Nordea’s Investment Strategist, Michael Livijn comments:
A Brexit from the EU would pose a major potential risk. It’s easy to get caught up in it. The uncertainty triggers the natural reaction of wanting to try to minimise the risks (and hence potential losses) in savings.
To put it plainly, should all risky investments be sold off? Our answer to that is no.
Nordea’s advisory model is based on strategic allocation – that is, what the long-term risk level in a portfolio should be. The risk level in itself is individual, but the basis is the same, irrespective of whether the investor has a low or a high risk appetite. The market will always focus on individual events that could pose a risk. A potential Brexit is just one of several events in the past few years that have caused turbulence.
In other words, new risk situations will emerge, even after 23 June. If one were to react by selling in each potential risk situation, there would be no long-term plan for the savings at all, yet it is the long-term plan that is actually most significant to return over time. An eternal piece of advice is to verify and perhaps adjust the portfolio based on the strategic allocation selected from the beginning. For example, if you have 50% equities and 50% fixed income instruments in your portfolio, make sure that those percentages are maintained. That way, you are at your long-term risk level, which should also cope with periods of turbulence.
Brexit or Bremain?
The opinion polls are neck and neck, although at the same time there is a great deal of uncertainty about their reliability. The factor that has filled the market with dread is the momentum of the Brexit camp in the past few weeks, irrespective of polling method. What happens in either scenario is of course difficult to quantify in figures. One of the key questions is, however, how much the market has already priced in, considering that the Brexit camp has strengthened. Considering how European equities in particular have performed of late, we venture to say that a Brexit is priced in to some extent.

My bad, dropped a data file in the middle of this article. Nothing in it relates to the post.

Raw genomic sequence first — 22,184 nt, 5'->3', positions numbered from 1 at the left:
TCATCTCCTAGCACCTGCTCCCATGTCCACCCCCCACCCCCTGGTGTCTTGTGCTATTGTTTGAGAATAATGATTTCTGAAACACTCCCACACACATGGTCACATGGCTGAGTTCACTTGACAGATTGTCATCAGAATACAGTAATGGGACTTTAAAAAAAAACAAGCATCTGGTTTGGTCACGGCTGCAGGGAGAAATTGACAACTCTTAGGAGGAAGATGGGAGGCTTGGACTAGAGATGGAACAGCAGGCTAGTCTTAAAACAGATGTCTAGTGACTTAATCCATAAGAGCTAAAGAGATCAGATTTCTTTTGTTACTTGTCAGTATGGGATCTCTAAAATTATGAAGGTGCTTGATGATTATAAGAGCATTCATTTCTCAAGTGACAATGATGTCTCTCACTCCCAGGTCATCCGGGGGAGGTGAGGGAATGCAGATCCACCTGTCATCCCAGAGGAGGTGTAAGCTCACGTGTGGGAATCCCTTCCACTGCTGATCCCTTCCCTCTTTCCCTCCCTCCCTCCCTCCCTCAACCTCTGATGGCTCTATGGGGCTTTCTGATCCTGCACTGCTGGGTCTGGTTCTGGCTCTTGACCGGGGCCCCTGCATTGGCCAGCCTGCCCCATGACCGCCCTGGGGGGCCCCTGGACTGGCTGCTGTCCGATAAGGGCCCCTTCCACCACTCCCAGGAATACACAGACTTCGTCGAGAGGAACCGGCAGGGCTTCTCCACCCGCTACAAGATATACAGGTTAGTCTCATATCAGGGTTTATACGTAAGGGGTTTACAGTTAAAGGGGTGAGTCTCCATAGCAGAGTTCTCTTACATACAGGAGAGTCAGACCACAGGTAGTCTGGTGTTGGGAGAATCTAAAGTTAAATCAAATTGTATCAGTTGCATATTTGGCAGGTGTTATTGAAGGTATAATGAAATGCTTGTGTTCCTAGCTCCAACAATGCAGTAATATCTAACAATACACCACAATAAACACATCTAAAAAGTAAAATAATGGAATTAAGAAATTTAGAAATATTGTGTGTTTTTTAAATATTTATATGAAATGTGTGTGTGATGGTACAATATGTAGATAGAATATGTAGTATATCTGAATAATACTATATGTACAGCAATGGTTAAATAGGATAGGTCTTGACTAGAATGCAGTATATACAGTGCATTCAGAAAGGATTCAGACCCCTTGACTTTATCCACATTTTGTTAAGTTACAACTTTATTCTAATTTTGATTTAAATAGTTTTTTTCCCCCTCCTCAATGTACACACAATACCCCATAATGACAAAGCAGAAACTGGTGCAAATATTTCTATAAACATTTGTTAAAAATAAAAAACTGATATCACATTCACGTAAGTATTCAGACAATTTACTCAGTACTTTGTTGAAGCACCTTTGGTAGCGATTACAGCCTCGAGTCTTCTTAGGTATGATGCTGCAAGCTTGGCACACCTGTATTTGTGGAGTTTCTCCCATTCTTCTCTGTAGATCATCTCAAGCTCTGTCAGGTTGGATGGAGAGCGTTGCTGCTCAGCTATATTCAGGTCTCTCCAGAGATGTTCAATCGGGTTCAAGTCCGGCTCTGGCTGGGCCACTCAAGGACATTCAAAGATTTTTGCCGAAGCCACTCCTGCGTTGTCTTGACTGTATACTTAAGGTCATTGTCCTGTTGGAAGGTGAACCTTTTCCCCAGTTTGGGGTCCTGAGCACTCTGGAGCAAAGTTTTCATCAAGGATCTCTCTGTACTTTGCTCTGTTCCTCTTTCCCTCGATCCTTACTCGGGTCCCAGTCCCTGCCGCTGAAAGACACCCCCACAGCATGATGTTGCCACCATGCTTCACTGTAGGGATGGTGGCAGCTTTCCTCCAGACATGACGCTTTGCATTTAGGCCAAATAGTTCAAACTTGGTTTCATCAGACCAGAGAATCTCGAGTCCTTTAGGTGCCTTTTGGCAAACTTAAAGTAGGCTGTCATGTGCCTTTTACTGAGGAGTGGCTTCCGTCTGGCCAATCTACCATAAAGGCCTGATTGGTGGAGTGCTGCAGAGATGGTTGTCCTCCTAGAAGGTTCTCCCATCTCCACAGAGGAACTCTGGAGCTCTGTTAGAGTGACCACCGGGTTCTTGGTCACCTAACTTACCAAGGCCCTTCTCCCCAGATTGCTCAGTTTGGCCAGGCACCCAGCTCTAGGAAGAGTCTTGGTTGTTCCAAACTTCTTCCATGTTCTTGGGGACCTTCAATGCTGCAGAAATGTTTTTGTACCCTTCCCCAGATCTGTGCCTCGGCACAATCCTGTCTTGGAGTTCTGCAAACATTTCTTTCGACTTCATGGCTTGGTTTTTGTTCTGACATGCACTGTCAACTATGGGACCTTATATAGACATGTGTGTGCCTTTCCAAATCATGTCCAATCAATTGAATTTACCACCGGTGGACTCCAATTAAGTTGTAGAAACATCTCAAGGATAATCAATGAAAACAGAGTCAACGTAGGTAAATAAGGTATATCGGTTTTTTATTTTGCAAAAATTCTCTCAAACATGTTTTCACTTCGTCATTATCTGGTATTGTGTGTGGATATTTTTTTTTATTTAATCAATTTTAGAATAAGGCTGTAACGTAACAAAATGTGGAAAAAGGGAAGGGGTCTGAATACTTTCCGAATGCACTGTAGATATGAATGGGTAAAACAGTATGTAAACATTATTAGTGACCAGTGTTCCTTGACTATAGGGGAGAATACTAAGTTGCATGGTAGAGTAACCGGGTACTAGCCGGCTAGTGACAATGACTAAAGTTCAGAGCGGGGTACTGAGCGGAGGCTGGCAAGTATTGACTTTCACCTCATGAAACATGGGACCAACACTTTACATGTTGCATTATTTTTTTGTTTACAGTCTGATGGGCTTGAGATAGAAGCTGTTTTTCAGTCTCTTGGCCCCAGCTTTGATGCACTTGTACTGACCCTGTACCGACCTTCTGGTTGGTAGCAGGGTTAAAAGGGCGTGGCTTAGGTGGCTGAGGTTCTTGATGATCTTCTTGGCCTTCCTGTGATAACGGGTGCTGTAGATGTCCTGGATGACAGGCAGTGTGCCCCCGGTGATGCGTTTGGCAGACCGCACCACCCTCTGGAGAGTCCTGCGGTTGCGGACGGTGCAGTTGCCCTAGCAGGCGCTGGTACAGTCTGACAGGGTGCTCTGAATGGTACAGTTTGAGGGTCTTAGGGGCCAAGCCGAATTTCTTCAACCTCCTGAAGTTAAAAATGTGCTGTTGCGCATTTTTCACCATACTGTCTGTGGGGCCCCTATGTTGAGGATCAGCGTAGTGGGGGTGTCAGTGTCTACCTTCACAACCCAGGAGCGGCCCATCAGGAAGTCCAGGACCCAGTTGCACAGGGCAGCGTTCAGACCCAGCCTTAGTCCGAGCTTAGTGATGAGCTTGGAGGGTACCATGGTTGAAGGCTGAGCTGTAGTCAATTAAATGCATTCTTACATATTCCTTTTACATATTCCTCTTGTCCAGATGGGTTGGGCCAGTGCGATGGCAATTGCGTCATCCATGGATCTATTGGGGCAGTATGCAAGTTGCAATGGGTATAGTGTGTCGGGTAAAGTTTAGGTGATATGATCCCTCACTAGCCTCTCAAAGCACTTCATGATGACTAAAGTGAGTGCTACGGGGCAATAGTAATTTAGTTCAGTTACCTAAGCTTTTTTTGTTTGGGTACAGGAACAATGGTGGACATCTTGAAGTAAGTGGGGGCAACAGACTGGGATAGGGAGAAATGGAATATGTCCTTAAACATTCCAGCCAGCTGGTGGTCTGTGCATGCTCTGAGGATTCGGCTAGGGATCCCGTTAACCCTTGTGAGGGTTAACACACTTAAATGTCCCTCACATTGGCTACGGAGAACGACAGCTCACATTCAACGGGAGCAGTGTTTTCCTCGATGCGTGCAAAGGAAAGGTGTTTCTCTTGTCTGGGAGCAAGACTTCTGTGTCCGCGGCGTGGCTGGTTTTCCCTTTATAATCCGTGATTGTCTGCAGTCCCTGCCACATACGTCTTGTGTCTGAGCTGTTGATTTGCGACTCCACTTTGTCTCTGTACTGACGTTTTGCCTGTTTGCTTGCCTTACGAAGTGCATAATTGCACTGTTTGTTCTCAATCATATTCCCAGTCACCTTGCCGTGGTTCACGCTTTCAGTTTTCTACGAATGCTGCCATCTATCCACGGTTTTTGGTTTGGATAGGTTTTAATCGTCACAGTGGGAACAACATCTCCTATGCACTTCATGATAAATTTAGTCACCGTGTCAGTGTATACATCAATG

Europe is down around 6% since the turn of the month, and Swedish equities have declined slightly more. Long yields have declined, and the German 10-year yield has entered negative territory – an indication of prevailing risk-off, particularly in Europe.
At the same time, it is a volatile environment so daily fluctuations in both directions are substantial.
In the event of Bremain there will probably be a relief rally, recouping a substantial amount of the downturns. Yields would rebound and spreads (between the borrowing and lending rate) in credits would probably narrow.
In the event of Brexit, it is impossible to say whether equities (primarily European) would decline 3%, 5%, 8% or 12%. In terms of the performance of regions in relation to each other, however, the US and Japan would fare better thanks to their defensive nature. Europe and emerging markets would be among the worst performers.
In the case of British equities, the outcome is slightly less certain. Many FTSE 100 companies are entirely international with around 80% of sales abroad. It is therefore not entirely obvious that they would be major losers, because the GBP would weaken in the event of a Brexit. Long yields would go even lower, and spreads on the credit side would widen. Again, judging the extent of the movements is difficult, not to say impossible.
In strategic terms, we therefore make no changes to the tactical allocation. Since March, we have had a neutral view of both equities and long yields in the tactical allocation, an approach we are comfortable with in the current climate.
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